By Alan Zhang
Updated on March 15, 2019, 19:30 PM

Bitcoin Volatility Continues to Plummet

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Bitcoin volatility has been in a downward trend again since its steep climb in October 2018. As of March 12, 2019, the 20-day volatility of Bitcoin is 2.37%, approaching the 1.91% volatility of the Shanghai Stock Exchange (SSE) Index, which is in full swing with recent price rises. 

 

This is not the first time Bitcoin volatility has approached that of the traditional market. In a previous article, we noted that Bitcoin volatility has continued to drop over the past year. 

 

To this end, we compared the 20-day volatility of both the global mainstream stock market (including Nasdaq, Dow Jones Index, SSE Index, Hang Seng Index, Nikkei 225, Der DAX, Financial Times Stock Exchange, FCHI) and that of Bitcoin from January 2016 to March 12, 2019, and found that:


1. Despite varying volatility in different mainstream markets, most of the markets are in the range of 0.3% to 3.5%, relatively close to each other. Bitcoin’s volatility is somewhere between 0.5% and 10%. The median and average volatility of the mainstream market is generally between 0.5% and 1%, while the median and average volatilities of Bitcoin are 3.10% and 3.47%, respectively.


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2. Before 2018, Bitcoin volatility had oscillated upwards in general. Since the start of 2018, we have seen the reverse. In early November 2018, Bitcoin volatility was even lower than the mainstream stock markets such as the SSE Index, Nasdaq, Dow Jones and Nikkei 225.



There are several reasons for the continued drop in Bitcoin’s volatility:



1. The price is back to a reasonable state. After the irrational boom of Bitcoin in 2017, the price has dropped by more than 80% from its highest point. The plunging market has gradually restored investors’ rationality, therefore, volatility dropped correspondingly.


2.  Increase in derivatives. At the end of 2017, both Chicago Mercantile Exchange (CME) and Chicago Options Exchange (Cboe) launched Bitcoin futures contracts. The continued increase in derivatives and the perfection of hedging tools have brought more professional investors and more liquidity to the digital currency market. This is an important factor in the decline in volatility.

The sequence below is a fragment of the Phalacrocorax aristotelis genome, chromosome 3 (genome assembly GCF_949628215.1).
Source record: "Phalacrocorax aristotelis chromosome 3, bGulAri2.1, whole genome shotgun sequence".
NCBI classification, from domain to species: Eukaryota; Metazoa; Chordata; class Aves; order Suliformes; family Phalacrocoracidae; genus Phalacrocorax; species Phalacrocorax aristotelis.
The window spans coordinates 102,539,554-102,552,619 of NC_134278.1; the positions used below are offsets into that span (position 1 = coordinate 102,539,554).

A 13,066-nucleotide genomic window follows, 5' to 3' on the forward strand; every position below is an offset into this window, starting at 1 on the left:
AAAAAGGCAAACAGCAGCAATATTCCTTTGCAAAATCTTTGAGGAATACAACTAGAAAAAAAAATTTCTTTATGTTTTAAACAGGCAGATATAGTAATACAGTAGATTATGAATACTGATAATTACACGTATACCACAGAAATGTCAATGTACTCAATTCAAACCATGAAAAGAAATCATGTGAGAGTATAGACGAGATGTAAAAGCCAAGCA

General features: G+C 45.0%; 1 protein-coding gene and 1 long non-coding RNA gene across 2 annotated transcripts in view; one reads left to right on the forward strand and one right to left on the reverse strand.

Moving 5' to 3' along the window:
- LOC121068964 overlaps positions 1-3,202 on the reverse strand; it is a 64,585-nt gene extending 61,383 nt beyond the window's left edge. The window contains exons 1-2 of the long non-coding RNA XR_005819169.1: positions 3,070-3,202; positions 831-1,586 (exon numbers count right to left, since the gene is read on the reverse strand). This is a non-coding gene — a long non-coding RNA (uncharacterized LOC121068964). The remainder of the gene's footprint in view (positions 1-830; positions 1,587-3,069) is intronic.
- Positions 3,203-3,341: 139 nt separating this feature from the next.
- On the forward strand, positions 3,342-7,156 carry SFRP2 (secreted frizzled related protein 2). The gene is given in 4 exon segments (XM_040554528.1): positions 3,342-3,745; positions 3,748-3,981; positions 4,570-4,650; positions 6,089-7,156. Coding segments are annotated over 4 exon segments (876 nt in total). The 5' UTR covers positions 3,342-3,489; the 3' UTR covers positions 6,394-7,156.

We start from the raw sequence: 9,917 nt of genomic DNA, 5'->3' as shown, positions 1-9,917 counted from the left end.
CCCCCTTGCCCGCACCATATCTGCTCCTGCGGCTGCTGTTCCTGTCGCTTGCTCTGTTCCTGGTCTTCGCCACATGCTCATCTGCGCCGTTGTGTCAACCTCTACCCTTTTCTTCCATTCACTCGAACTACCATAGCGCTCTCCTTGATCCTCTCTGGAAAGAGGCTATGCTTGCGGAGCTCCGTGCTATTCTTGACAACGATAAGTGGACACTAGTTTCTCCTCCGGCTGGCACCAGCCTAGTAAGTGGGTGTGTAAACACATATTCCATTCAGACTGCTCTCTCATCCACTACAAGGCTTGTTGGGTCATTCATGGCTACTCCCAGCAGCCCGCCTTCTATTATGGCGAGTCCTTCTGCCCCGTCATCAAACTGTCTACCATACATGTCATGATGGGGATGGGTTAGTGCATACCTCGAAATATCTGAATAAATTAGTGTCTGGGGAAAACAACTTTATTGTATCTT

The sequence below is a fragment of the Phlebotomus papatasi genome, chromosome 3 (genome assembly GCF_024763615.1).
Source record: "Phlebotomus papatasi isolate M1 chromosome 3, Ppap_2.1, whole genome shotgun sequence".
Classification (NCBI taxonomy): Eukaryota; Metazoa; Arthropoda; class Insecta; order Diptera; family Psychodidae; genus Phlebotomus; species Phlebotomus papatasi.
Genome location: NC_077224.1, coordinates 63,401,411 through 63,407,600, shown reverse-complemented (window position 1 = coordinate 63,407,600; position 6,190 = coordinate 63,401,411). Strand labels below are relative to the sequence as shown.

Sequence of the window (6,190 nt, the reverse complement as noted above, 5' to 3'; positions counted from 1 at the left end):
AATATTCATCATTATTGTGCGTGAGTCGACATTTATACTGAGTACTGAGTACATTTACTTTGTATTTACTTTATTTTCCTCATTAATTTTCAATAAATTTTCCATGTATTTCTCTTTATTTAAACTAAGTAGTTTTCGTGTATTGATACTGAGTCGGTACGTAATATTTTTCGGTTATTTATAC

3. The composition of investors has changed. In 2017, retail investors were the main participants in the market, but since then, professional investment institutions have deepened their research and understanding of Bitcoin. Their trading logic is more mature than retail investors, and is less easily affected by emotional factors.


Looking ahead to 2019, though, it’s still open to question whether the price will continue to fall, and whether the trend of derivatives growth and professional institutions will last. In terms of derivatives, Intercontinental Exchange (ICE) is preparing for the futures exchange BAKKT, which will support the spot delivery of BTC futures contracts, pending approval by the CFTC. Deribit, an exchange from the Netherlands, has launched Bitcoin options. In terms of traditional investment institutions, news came in February that two pension funds in Virginia will invest in digital currencies. This is a sign that traditional institutions see the bear market as a good opportunity to try digital currency investments.


Digital currency volatility will probably continue to move closer to the traditional market as cryptocurrency gains mainstream acceptance.



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